19 October 2004 Exceptional linear and nonlinear optical properties of low-symmetry metal nanoparticle arrays
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Recent interest in the study of metal nanoparticles and related structures has greatly increased. Technologies such as electron beam lithography facilitate the fabrication of such subwavelength structures. Much research has focused on the linear optical properties of high-symmetry particles, such as ellipsoids and spheroids. However, we focus on both the linear and nonlinear optical responses of low-symmetry L-shaped nanoparticles. We show that these nanoparticle arrays are exceptionally sensitive to polarization. Small asymmetries in the particle shapes lead to large deviations in the primary extinction directions from expected locations. The structural asymmetries may also induce optical activity. We present results of detailed polarization analysis through second-harmonic generation experiments that are based on symmetry arguments regarding the second-order susceptibility tensor. The results confirm that the structural deviations from the ideal shape lead to further breakdown in the symmetry properties of the arrays.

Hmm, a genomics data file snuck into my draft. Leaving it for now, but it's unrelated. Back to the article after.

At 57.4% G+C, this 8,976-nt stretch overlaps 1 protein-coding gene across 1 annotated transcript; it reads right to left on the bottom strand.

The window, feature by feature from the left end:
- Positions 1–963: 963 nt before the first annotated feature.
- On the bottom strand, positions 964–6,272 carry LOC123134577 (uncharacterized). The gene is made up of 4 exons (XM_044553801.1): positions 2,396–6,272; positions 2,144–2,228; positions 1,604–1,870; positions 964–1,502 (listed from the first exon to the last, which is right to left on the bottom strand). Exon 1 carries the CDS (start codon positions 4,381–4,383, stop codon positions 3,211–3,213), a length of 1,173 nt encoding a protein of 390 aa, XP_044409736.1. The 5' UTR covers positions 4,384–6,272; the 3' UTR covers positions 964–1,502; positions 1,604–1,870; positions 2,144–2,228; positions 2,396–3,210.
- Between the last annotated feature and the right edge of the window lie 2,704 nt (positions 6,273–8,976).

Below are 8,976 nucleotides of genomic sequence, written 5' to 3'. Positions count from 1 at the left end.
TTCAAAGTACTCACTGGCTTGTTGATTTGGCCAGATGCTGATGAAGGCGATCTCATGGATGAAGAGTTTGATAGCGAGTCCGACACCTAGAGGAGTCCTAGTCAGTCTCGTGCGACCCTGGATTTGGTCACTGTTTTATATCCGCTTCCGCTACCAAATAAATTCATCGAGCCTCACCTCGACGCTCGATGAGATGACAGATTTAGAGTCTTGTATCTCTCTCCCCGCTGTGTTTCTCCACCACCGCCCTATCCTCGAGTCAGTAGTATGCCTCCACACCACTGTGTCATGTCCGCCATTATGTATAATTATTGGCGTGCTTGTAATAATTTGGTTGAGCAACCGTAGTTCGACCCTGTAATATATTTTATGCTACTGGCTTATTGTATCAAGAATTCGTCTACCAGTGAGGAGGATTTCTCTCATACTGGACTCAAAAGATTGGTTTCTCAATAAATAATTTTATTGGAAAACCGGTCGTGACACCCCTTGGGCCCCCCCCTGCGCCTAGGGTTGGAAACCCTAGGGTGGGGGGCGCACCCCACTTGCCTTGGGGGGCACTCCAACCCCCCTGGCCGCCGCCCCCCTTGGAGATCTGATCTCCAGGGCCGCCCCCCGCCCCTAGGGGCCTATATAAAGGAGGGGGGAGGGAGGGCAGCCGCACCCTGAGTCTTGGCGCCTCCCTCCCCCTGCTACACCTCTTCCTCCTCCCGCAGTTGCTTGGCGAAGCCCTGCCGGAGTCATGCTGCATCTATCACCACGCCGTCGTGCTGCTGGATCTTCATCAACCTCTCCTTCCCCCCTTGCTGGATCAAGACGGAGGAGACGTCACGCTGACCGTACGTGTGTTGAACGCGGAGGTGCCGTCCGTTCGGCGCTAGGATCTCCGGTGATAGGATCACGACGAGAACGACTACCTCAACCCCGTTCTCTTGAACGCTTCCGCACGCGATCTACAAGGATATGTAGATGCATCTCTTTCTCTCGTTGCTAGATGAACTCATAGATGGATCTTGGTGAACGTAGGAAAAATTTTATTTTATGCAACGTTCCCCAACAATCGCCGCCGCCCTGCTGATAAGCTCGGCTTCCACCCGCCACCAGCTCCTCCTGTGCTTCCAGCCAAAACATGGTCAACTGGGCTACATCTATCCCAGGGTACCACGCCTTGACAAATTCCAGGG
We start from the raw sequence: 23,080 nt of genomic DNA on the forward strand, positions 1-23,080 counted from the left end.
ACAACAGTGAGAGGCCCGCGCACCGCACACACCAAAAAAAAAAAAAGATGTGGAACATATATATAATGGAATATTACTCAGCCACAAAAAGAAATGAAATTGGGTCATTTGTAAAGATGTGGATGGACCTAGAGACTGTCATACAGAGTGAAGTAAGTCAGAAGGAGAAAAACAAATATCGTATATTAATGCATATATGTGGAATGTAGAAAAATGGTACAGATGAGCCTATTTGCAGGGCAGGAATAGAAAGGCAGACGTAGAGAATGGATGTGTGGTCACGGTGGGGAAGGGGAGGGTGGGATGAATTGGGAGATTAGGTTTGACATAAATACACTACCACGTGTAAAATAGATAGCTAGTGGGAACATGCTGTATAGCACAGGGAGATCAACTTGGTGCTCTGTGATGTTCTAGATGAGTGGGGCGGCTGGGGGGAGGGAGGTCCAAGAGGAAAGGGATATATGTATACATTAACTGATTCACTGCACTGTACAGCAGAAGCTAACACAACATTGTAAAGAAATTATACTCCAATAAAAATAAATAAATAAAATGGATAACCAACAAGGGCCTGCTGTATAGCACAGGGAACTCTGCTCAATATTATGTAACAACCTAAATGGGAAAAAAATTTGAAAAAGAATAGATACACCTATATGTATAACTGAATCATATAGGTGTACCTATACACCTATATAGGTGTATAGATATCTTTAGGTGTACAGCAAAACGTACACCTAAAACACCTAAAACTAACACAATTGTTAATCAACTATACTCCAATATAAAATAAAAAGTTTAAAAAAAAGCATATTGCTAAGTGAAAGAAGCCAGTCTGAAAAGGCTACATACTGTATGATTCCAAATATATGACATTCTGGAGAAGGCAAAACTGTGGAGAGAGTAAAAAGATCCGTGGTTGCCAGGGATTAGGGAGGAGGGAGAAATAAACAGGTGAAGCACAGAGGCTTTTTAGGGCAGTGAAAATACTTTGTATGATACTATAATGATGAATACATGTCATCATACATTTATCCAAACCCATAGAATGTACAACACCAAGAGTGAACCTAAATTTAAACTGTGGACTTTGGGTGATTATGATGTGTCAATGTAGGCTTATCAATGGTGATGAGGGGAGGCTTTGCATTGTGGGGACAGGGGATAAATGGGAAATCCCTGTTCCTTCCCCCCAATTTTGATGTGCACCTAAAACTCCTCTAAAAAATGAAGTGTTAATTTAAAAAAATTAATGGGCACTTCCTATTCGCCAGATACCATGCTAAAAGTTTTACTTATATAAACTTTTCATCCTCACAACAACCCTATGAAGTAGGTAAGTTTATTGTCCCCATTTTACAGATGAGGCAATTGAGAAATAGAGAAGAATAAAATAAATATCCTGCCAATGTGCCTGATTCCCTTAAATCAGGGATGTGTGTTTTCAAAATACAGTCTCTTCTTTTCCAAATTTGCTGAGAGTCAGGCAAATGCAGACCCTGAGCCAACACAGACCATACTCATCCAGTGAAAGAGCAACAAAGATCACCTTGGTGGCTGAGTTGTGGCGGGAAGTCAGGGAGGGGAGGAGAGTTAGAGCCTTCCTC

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Brian K. Canfield, Brian K. Canfield, Sami Kujala, Sami Kujala, Konstantins Jefimovs, Konstantins Jefimovs, Tuomas Vallius, Tuomas Vallius, Jari Turunen, Jari Turunen, Martti Kauranen, Martti Kauranen, "Exceptional linear and nonlinear optical properties of low-symmetry metal nanoparticle arrays", Proc. SPIE 5512, Plasmonics: Metallic Nanostructures and Their Optical Properties II, (19 October 2004); doi: 10.1117/12.555762; https://doi.org/10.1117/12.555762

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